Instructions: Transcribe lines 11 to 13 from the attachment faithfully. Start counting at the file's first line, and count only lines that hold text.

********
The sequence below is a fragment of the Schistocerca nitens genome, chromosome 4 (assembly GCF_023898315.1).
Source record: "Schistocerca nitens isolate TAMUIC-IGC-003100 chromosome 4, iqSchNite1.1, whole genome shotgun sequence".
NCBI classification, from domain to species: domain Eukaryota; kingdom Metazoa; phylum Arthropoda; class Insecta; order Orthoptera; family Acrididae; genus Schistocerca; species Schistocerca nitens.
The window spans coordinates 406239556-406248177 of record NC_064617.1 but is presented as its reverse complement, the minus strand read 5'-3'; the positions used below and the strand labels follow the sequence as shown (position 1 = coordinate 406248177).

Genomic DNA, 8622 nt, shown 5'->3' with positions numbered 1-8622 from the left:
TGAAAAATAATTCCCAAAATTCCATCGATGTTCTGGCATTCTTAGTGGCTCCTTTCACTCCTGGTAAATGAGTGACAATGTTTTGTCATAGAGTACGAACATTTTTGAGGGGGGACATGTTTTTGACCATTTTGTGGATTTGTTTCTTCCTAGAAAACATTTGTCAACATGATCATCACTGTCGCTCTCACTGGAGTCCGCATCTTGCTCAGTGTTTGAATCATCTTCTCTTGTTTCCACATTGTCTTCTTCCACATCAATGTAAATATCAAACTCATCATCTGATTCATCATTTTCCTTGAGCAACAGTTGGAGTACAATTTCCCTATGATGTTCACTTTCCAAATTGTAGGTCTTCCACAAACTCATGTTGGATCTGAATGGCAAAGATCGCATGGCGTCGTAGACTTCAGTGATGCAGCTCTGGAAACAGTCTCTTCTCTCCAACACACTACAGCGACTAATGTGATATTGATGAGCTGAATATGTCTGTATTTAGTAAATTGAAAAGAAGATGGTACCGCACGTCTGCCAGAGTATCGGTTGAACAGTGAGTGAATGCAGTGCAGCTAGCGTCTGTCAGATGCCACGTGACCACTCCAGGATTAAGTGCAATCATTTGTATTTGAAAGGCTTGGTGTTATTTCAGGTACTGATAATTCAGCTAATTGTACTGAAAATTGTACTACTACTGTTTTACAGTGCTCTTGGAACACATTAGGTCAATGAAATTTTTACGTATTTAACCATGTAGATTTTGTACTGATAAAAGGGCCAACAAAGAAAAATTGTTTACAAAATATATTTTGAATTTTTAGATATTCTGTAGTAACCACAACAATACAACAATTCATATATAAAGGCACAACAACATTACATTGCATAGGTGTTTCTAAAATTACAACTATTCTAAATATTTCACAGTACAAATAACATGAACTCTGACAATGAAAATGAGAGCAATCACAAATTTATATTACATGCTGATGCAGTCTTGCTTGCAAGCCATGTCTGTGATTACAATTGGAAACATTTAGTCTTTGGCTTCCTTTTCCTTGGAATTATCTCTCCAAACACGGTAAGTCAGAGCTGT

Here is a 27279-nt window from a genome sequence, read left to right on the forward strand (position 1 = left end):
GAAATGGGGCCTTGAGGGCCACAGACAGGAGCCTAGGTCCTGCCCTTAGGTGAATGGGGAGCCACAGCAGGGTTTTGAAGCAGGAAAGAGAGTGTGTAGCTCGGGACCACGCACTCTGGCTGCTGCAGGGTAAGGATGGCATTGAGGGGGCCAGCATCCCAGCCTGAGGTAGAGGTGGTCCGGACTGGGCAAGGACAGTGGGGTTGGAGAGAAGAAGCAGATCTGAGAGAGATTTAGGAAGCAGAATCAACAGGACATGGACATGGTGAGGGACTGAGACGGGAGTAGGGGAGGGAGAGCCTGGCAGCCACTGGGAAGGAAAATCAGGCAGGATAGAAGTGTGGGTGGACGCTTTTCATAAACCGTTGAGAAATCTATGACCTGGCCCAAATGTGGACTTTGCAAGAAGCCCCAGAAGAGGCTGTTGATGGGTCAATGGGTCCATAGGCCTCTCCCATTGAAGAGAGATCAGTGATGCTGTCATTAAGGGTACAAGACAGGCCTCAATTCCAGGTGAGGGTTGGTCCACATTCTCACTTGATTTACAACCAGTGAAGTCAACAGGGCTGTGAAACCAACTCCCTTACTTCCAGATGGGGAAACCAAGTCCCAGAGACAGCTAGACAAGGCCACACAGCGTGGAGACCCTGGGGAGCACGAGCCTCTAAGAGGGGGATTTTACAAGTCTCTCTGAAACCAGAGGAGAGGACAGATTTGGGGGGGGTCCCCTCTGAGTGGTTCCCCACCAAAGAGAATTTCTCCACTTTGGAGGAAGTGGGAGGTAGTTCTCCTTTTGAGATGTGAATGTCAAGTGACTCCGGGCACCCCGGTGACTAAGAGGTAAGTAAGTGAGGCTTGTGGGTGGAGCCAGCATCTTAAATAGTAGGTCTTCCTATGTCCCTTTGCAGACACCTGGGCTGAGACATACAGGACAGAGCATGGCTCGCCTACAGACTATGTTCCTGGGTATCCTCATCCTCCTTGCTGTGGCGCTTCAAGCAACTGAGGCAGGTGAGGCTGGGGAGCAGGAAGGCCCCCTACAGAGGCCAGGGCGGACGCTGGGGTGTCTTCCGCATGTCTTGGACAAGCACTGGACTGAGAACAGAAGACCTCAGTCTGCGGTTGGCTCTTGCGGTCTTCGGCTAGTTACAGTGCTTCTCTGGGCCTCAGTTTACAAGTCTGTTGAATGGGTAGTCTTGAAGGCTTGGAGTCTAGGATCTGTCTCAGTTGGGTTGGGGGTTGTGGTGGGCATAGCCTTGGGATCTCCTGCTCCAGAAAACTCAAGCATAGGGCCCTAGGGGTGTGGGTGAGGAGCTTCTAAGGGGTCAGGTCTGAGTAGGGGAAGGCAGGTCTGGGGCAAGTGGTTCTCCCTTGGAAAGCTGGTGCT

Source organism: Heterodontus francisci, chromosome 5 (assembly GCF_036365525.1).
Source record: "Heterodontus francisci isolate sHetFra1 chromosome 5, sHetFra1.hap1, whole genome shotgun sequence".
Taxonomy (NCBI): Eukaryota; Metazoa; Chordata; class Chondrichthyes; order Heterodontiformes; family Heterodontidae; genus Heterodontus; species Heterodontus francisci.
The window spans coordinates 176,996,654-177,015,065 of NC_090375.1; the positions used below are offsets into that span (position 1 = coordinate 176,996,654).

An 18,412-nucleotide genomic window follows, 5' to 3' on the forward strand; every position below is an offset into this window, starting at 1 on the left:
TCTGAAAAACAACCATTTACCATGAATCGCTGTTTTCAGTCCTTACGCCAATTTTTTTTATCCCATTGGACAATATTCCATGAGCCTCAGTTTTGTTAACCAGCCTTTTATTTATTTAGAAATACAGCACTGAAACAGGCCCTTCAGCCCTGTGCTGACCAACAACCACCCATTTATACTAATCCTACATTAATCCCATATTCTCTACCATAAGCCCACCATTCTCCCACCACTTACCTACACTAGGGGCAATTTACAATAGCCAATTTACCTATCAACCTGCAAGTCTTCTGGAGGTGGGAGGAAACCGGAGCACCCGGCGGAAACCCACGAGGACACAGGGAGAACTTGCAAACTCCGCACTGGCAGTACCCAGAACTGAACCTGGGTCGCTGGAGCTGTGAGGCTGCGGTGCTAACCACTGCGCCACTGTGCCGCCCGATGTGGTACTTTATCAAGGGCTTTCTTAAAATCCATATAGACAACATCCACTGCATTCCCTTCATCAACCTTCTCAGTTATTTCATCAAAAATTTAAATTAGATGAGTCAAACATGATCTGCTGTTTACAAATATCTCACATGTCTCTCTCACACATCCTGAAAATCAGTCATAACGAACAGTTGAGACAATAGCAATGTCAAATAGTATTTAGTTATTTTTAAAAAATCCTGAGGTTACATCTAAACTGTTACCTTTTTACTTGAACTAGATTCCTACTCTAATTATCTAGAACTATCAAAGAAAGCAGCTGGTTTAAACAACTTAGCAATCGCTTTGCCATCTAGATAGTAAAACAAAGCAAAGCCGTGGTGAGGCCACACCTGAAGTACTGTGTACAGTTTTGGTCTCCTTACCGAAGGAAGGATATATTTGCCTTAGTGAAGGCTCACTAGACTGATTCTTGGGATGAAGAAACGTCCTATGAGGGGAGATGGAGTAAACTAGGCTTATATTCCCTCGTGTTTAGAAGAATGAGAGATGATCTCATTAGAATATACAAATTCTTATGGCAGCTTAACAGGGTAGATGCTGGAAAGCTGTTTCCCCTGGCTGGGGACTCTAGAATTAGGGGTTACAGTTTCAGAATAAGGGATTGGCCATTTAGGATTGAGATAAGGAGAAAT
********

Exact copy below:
Taxonomy (NCBI): Eukaryota; Metazoa; Chordata; class Chondrichthyes; order Heterodontiformes; family Heterodontidae; genus Heterodontus; species Heterodontus francisci.
The window spans coordinates 176,996,654-177,015,065 of NC_090375.1; the positions used below are offsets into that span (position 1 = coordinate 176,996,654).

An 18,412-nucleotide genomic window follows, 5' to 3' on the forward strand; every position below is an offset into this window, starting at 1 on the left: